Unfortunately, language does not last forever. Just as many things come to life and die, so does language. The languages we all speak today will someday not be around, but that is ok! New languages will come to take their place!
The Cambridge Dictionary defines a dead language as “a language not used for ordinary communication.” For example, Latin is a dead language. There are some that know this language. However, nobody uses it for regular communication in any community. Put this in contrast with an extinct language, which is a language which no one knows how to speak anymore. So, every extinct language is a dead language, but not every dead language is an extinct language.
But how many dead languages are there? Well, there are over 200,000 dead languages. Furthermore, it is predicted that over half of the worlds current 7,000 languages will become extinct by the end of the 21st century. That is a lot of language die-out!
Below you will find an example of a dead or extinct language on each continent.
The Khitan language was an Altaic language spoken in Manchuria and parts of modern-day Mongolia. To the Chinese, the Khitan people and language were known as “Liao,” and these people were a nomadic nation formerly from Northeast Asia.
Something interesting about this language is that it has two different writing forms: small script and a large script. Although both of these writing forms are Khitan, the original forms of these scripts have very little in common. The large script appears to be five years older than the small script with its origins in 920 AD, while in 925 AD a small script was presented.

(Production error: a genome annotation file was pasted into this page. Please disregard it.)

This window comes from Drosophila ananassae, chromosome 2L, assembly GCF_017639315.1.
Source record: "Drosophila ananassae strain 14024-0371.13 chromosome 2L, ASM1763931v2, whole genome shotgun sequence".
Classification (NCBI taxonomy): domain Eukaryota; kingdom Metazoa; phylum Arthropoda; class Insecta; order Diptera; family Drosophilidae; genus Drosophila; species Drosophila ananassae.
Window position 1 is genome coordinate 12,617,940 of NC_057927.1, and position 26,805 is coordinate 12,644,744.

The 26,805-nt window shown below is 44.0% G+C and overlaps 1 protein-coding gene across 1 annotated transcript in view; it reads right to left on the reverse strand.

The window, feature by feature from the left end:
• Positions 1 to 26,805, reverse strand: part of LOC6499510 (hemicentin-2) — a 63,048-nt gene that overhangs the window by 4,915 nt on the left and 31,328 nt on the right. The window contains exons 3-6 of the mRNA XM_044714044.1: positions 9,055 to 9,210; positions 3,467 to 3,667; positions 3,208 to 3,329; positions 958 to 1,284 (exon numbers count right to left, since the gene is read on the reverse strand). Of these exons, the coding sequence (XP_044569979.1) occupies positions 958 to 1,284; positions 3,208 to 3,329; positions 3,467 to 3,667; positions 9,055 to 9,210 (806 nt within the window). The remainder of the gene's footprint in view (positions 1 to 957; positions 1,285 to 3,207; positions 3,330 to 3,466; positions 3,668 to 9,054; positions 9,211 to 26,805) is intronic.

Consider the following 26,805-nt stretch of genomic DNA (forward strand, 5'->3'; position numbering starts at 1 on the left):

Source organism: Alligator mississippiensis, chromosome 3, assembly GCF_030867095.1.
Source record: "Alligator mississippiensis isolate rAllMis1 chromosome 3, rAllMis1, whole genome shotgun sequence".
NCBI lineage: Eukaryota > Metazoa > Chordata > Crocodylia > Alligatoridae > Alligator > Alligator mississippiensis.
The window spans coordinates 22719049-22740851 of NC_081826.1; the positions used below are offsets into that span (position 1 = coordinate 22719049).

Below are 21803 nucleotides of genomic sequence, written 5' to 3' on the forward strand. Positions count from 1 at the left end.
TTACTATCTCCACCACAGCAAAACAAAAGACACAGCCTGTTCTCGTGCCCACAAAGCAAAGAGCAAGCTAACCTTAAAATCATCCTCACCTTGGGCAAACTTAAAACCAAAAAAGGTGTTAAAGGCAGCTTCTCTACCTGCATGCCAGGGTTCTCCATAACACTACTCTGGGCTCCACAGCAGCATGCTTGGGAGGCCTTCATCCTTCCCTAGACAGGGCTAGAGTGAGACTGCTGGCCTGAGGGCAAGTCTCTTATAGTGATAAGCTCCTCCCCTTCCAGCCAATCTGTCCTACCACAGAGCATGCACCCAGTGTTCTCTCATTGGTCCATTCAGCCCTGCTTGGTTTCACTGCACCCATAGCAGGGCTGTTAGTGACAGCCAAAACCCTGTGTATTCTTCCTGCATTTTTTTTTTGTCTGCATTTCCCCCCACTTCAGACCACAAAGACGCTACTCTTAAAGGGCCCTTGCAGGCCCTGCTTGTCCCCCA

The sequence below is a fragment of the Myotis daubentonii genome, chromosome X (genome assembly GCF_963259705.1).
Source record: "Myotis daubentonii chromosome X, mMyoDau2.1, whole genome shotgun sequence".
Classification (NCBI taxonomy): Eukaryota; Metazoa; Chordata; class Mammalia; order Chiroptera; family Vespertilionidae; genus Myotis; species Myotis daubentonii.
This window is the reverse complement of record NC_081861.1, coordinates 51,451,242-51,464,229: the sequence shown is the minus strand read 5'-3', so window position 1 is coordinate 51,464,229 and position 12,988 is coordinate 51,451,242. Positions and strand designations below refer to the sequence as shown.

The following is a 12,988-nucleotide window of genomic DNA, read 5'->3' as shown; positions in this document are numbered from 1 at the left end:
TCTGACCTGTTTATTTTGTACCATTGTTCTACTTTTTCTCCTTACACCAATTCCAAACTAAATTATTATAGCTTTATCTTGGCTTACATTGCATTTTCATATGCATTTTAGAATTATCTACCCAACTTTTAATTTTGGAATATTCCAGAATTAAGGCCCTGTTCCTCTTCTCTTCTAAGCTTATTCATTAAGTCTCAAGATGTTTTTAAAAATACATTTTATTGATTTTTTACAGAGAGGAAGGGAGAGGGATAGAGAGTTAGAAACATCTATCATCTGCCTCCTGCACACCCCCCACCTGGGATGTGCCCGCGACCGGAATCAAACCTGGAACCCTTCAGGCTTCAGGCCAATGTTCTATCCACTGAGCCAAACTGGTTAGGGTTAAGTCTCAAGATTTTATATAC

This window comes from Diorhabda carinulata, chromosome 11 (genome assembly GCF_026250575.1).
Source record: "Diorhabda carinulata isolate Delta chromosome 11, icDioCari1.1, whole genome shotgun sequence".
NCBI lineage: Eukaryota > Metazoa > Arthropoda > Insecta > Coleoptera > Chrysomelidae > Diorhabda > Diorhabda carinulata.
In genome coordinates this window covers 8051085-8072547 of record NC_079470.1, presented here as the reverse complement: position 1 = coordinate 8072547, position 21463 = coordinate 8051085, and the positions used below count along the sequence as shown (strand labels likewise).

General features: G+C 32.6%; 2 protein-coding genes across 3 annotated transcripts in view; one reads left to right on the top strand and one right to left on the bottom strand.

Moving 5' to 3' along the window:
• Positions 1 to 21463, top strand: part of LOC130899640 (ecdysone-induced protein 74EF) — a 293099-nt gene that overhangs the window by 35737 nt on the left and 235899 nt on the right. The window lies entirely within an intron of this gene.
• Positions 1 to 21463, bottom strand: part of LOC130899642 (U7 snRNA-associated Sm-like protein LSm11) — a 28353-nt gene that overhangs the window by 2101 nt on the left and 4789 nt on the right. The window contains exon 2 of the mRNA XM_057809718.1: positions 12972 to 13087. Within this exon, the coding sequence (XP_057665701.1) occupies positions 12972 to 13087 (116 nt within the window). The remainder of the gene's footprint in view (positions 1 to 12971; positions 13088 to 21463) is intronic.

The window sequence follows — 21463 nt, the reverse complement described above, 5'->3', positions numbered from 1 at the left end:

Very little about how Nagumi was written or spoken is known. Its origins are in Northern Cameroon, and the name came by a German military officer named Kurt Strumpell. Though, Strumpell observed that the language was close to forgotten around 1910 AD. This language also goes by the name “Ngong” or “Gong.”
Vandalic was a language of the Vandals, a Germanic barbarian tribe which sacked Rome in 455 AD and created a kingdom in Northern Africa. Unfortunately, in this language very little is known about how it was written or spoken because the Vandals picked up writing so late in their existence.
Pidgin languages are simplified languages meant to convey meaning to people who cannot speak a particular language. In this case, Pidgin Delaware was a language developed to facilitate communication between Native American Unami speakers and Dutch traders/settlers in the 1620s. The language is a simplification of the Unami language and has an incredibly limited vocabulary and syntax. The first mention found of Pidgin Delaware was in 1628 AD, while its last mention of use was in 1785 AD.
Oti was a language isolate, not based on another language; as a result, there are no known lingual origins. It was spoken in the Sao Paulo region of Brazil but became extinct in the 20th century with the extinction of the Oti people.